Eat Bitter

“Against the backdrop of civil war in the poverty-stricken Central African Republic, a Chinese construction manager and a local African laborer work on opposite ends of the sand supply chain to build a bank. Attempted suicide, failed coup, shutdown of sand market… as deadlines loom, unexpected twists threaten their jobs, relationships, and plans for a better life.”

My Friend Freddie

“Jonathan (age 25) embarks on the adventure of a lifetime where a game of dice controls his life choices. When chance decides that during a charter week he will share a room with “Freddie” (65 years old), an unlikely friendship begins between two completely different men.

A shared dream emerges, but due to vastly different expectations of what the dream should lead to, the friendship is put to test and challenge both men’s ways of living and thinking.

My Friend Freddie is a naked, punk and heartbreaking road movie in true Jack Kerouac spirit. About the innermost longing in man’s search for meaning and love.”

Rainbow Video

“Inspired by Tom Roston’s oral history I LOST IT AT THE VIDEO STORE, this playful feature length documentary uses a deep local focus to show how VHS changed art forever. As the video shop era fades to black, RAINBOW VIDEO delves into the eclectic personal collections and practices of some of Melbourne’s most renowned contemporary media artists. Through lively interviews and site studies of many legendary, now defunct video shops, RAINBOW VIDEO uncovers a secret history of a brief but impactful era.

For those of us who grew up in the 80s-we were the video generation. Born into the video shop era, our youths passed along with it. And although it was a mass pop-cultural phenomenon, artists, filmmakers and weirdos of all stripes also flocked to these places on a Friday night, and worked in them (or wished they did).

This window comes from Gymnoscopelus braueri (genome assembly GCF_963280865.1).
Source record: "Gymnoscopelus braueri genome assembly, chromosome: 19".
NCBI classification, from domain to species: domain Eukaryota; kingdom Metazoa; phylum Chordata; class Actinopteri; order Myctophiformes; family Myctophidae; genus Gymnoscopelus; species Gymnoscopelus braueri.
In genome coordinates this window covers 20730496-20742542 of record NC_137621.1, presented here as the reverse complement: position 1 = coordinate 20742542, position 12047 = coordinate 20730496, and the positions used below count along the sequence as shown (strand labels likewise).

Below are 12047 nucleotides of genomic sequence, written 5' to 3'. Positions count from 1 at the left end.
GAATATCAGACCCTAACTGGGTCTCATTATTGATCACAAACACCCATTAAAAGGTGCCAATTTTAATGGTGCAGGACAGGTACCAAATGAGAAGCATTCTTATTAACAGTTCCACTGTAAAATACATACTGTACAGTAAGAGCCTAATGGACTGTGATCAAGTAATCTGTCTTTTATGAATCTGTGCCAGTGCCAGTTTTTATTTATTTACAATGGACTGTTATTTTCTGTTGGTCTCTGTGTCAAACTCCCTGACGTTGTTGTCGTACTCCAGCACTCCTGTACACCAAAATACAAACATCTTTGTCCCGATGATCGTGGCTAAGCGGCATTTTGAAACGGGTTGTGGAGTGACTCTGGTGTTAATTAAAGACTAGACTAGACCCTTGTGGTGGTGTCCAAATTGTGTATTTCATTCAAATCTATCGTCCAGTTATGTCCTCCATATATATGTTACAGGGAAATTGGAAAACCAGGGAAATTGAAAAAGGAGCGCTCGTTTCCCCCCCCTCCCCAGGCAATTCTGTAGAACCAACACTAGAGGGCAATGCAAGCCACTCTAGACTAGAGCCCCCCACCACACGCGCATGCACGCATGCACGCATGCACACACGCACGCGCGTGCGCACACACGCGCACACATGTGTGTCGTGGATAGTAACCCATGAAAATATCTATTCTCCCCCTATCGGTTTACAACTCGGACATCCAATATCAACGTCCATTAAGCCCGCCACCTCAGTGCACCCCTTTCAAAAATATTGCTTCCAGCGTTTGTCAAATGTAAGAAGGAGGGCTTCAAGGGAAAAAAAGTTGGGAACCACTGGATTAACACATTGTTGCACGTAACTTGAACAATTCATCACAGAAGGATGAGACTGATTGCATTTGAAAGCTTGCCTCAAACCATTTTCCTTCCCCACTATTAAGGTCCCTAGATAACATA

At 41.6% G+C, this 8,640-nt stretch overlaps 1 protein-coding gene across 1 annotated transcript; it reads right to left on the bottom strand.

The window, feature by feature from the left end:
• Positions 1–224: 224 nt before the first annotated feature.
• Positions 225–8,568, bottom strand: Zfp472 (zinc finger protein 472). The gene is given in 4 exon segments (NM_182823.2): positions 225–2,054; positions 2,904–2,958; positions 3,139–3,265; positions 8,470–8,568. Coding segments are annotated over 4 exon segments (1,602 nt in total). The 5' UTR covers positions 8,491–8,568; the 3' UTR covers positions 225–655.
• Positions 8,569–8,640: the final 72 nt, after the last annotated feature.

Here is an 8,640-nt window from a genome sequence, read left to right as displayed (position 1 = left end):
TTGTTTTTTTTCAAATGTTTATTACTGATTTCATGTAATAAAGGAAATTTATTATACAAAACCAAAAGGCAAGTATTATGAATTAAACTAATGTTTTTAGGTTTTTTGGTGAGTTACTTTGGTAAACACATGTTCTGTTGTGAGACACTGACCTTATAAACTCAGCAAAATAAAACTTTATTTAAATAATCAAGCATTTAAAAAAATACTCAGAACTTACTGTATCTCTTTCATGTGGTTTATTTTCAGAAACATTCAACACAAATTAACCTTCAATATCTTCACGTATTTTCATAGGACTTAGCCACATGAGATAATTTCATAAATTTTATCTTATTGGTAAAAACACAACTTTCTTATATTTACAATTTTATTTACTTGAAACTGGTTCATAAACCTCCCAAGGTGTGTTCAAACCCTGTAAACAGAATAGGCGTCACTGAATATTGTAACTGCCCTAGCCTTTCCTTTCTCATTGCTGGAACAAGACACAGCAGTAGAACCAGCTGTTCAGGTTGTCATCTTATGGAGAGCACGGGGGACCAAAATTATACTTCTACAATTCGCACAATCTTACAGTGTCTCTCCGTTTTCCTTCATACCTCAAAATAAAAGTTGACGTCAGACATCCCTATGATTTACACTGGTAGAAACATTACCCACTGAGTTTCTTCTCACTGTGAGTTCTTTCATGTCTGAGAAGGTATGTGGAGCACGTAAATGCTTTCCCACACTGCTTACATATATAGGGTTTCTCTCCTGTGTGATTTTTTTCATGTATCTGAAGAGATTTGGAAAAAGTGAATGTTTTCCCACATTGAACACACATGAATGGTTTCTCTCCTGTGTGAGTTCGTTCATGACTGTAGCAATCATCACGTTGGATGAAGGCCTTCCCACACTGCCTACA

Artists and programmers such as Philip Brophy, Ian Haig, Cassandra Tytler, Xanthe Dobbie, Jean Lizza, Diego Ramirez and Spiro Economopoulos delve into their own libraries, and back catalogues, to talk about how they used video shops: as a direct source of material, as an informal, accessible art school, and as a social space to trade in cultural capital. Against a backdrop of 30 years of constantly shifting technology, RAINBOW VIDEO explores a twin history of indie video shops and libraries in Melbourne, and the underground artists that used them, proving video shops weren’t just a plot point on the historical chart of film distribution, but a crucial period of transition, whose impacts live on”


“There are 3.1 million public school teachers in the US Education system. Most are under paid, under appreciated, and misunderstood. As a result there has been a mass exodus from the profession, creating a shortage that that has dire consequences. In this raw and emotional documentary, we follow Nkanga Nsa on her inspiring journey to become a teacher in the nation’s 3rd largest public school system, Chicago Public Schools.

It begins with resident teaching at The Curtis School of Excellence. Located on the south side of Chicago, Curtis is a beacon of hope to a community that faces persistent violence and crippling poverty every day.

Nkanga will join the ranks of a cohort of teachers that are changing the narrative about what it means to be a teacher in an underserved community. She’ll spend a full school year training under the guidance of her mentor teacher, Chelsea Bennett, while pursuing a Master’s Degree and balancing the responsibilities of being a mother.”

Check out the entire catalogue of films streaming online here and the films you can book to watch at Cinema Nova here. In the comment section below, let me know what you plan to check out at Melbourne Documentary Film Festival 2023.